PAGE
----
Dawasa was a Sinhala language daily newspaper in Ceylon published by Independent Newspapers Limited, part of M. D. Gunasena & Company.[1] It was founded on 14 August 1961 and was published from Colombo.[2] In 1966 it had an average net sales of 55,000.[1] It had an average circulation of 58,600 in 1970 and 83,285 in 1973.[3][4]

TypeDaily newspaper
Owner(s)Independent Newspapers Limited
Founded14 August 1961 (1961-08-14)
Sister newspapers

By 1973/74 the Independent Newspapers publications had become vocal critics of Sirimavo Bandaranaike's government.[5] The government sealed Independent Newspapers' presses and closed it down on 19 April 1974 using the Emergency (Defence) Regulations.[6][7][8][9][10] Independent Newspapers resumed publication on 30 March 1977 but the three-year closure had taken its toll.[2][6][7] Faced financial problems Independent Newspapers and its various publications closed down on 26 December 1990.[11][12]


  1. ^ a b Ceylon Year Book 1968 (PDF). Department of Census and Statistics, Ceylon. pp. 317–318.
  2. ^ a b "Another Sinhala newspaper launched". The Sunday Times (Sri Lanka). 10 August 2008.
  3. ^ Wilson, A. Jeyaratnam (2010). Electoral Politics in an Emergent State: The Ceylon General Election of May 1970. Cambridge University Press. p. 141. ISBN 978-0-521-15311-9.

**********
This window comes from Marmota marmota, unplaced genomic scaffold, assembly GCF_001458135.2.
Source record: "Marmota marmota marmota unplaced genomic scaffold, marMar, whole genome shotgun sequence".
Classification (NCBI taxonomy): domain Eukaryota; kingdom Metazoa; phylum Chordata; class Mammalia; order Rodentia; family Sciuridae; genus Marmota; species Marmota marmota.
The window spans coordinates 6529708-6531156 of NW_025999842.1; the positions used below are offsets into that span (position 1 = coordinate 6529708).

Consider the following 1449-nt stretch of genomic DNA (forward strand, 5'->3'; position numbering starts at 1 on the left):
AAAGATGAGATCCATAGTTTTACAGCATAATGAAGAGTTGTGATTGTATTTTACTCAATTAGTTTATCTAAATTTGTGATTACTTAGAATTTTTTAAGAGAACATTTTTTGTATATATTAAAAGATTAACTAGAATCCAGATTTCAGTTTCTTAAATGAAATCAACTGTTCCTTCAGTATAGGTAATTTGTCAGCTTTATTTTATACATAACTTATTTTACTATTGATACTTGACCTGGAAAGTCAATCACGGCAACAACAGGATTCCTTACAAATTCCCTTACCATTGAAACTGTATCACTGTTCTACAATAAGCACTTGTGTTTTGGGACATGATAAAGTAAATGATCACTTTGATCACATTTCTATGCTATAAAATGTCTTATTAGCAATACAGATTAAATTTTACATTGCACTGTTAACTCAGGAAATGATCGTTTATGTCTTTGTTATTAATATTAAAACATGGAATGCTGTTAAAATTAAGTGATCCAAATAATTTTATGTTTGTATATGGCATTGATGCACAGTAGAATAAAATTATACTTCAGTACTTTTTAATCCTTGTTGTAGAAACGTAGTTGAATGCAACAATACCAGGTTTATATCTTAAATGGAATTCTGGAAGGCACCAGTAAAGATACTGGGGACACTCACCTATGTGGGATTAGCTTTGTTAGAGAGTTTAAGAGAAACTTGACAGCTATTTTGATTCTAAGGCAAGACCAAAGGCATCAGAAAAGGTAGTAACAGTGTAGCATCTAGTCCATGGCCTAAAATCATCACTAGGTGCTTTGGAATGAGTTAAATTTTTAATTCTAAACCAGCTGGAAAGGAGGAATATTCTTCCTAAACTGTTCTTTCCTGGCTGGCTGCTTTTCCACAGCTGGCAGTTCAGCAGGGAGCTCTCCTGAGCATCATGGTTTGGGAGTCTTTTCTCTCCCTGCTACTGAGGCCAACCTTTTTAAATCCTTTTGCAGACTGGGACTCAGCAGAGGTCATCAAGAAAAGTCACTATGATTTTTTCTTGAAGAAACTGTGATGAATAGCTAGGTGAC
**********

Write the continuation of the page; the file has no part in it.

4. ^ Sri Lanka Year Book 1975 (PDF). Department of Census and Statistics, Sri Lanka. pp. 349–351.
  5. ^ de Silva, K. M. (1981). A History of Sri Lanka. Oxford University Press. p. 547.
  6. ^ a b Sirisena, Priyalal (5 November 2003). "'Irida Dawasa' publication restrained". The Island (Sri Lanka).
  7. ^ a b Marasinghe, Sandasen (4 November 2003). "Dawasa restrained from publication". Daily News (Sri Lanka).
  8. ^ Sri Lanka Year Book 1977 (PDF). Department of Census and Statistics, Sri Lanka. pp. 365–366.
  9. ^ Richardson, John (2005). Paradise Poisoned: Learning about Conflict, Terrorism, and Development from Sri Lanka's Civil Wars. International Center for Ethnic Studies. p. 362. ISBN 955-580-094-4.
  10. ^ Rajasingham, K. T. "Chapter 23: Srimavo's constitutional promiscuity". Sri Lanka: The Untold Story. Archived from the original on 2002-02-13.{{cite book}}: CS1 maint: unfit URL (link)
  11. ^ Karunanayake, Nandana (2008). "18: Sri Lanka". In Banerjee, Indrajit; Logan, Stephen (eds.). Asian Communication Handbook 2008. Singapore: Asian Media Information and Communication Centre, Wee Kim Wee School of Communication and Information, Nanyang Technological University. pp. 446–460. ISBN 9789814136105.
  12. ^ "Special events which took place in history from December 20 - December 26". Sunday Observer (Sri Lanka). 20 December 2009. Archived from the original on 22 December 2015.